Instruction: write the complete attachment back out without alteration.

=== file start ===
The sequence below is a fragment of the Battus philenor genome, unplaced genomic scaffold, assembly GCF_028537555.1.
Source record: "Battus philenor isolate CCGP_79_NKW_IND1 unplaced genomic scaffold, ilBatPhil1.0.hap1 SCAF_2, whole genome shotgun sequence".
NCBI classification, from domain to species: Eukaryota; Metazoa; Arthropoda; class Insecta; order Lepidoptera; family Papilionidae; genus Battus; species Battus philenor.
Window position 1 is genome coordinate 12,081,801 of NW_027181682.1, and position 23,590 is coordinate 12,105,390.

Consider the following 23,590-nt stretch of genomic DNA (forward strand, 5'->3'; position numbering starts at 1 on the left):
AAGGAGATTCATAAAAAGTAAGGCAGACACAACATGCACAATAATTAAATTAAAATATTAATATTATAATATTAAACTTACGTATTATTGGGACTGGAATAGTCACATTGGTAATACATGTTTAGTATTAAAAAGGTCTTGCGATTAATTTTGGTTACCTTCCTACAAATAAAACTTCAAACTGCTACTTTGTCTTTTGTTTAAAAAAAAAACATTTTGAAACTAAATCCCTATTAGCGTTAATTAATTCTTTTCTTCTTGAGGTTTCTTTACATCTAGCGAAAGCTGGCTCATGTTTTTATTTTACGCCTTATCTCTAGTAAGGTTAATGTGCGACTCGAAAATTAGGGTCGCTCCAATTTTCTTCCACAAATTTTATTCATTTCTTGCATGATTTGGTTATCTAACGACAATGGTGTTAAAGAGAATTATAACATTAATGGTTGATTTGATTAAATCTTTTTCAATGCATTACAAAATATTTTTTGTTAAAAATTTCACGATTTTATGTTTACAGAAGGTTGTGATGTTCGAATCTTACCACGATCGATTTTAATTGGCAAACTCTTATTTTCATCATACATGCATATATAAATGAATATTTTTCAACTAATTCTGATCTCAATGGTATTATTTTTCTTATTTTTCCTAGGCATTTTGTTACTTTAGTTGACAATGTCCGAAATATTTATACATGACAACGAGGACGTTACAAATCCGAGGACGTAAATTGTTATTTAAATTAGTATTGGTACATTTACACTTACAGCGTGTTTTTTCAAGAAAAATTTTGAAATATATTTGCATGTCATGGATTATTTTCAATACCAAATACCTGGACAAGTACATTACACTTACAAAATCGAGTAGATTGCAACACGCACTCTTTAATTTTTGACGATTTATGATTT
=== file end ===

The sequence below is a fragment of the Battus philenor genome, unplaced genomic scaffold, assembly GCF_028537555.1.
Source record: "Battus philenor isolate CCGP_79_NKW_IND1 unplaced genomic scaffold, ilBatPhil1.0.hap1 SCAF_2, whole genome shotgun sequence".
NCBI classification, from domain to species: Eukaryota; Metazoa; Arthropoda; class Insecta; order Lepidoptera; family Papilionidae; genus Battus; species Battus philenor.
Window position 1 is genome coordinate 12,081,801 of NW_027181682.1, and position 23,590 is coordinate 12,105,390.

Consider the following 23,590-nt stretch of genomic DNA (forward strand, 5'->3'; position numbering starts at 1 on the left):
AAGGAGATTCATAAAAAGTAAGGCAGACACAACATGCACAATAATTAAATTAAAATATTAATATTATAATATTAAACTTACGTATTATTGGGACTGGAATAGTCACATTGGTAATACATGTTTAGTATTAAAAAGGTCTTGCGATTAATTTTGGTTACCTTCCTACAAATAAAACTTCAAACTGCTACTTTGTCTTTTGTTTAAAAAAAAAACATTTTGAAACTAAATCCCTATTAGCGTTAATTAATTCTTTTCTTCTTGAGGTTTCTTTACATCTAGCGAAAGCTGGCTCATGTTTTTATTTTACGCCTTATCTCTAGTAAGGTTAATGTGCGACTCGAAAATTAGGGTCGCTCCAATTTTCTTCCACAAATTTTATTCATTTCTTGCATGATTTGGTTATCTAACGACAATGGTGTTAAAGAGAATTATAACATTAATGGTTGATTTGATTAAATCTTTTTCAATGCATTACAAAATATTTTTTGTTAAAAATTTCACGATTTTATGTTTACAGAAGGTTGTGATGTTCGAATCTTACCACGATCGATTTTAATTGGCAAACTCTTATTTTCATCATACATGCATATATAAATGAATATTTTTCAACTAATTCTGATCTCAATGGTATTATTTTTCTTATTTTTCCTAGGCATTTTGTTACTTTAGTTGACAATGTCCGAAATATTTATACATGACAACGAGGACGTTACAAATCCGAGGACGTAAATTGTTATTTAAATTAGTATTGGTACATTTACACTTACAGCGTGTTTTTTCAAGAAAAATTTTGAAATATATTTGCATGTCATGGATTATTTTCAATACCAAATACCTGGACAAGTACATTACACTTACAAAATCGAGTAGATTGCAACACGCACTCTTTAATTTTTGACGATTTATGATTT